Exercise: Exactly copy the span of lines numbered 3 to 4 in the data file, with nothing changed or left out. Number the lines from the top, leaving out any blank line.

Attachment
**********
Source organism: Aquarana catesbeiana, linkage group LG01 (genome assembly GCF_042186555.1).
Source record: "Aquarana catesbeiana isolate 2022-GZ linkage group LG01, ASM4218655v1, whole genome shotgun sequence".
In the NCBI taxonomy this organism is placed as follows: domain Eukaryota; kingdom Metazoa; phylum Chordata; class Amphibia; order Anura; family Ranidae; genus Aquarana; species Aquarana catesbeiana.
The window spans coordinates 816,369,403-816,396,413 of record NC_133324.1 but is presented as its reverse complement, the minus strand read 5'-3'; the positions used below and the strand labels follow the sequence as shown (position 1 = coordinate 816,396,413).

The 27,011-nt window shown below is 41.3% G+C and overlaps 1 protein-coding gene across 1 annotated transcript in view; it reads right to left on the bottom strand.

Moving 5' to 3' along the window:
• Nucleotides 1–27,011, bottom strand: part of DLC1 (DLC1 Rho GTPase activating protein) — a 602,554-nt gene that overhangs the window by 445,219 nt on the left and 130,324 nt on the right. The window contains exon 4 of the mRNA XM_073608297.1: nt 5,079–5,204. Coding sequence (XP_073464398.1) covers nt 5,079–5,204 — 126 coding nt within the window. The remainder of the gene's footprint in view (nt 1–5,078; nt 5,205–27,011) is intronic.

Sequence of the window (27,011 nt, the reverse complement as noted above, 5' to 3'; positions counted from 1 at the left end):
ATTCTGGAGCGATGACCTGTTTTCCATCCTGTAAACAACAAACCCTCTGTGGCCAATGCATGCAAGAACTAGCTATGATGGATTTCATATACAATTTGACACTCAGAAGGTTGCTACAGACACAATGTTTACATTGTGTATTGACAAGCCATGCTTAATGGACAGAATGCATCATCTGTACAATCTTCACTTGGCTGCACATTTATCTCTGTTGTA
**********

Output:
In the NCBI taxonomy this organism is placed as follows: domain Eukaryota; kingdom Metazoa; phylum Chordata; class Amphibia; order Anura; family Ranidae; genus Aquarana; species Aquarana catesbeiana.
The window spans coordinates 816,369,403-816,396,413 of record NC_133324.1 but is presented as its reverse complement, the minus strand read 5'-3'; the positions used below and the strand labels follow the sequence as shown (position 1 = coordinate 816,396,413).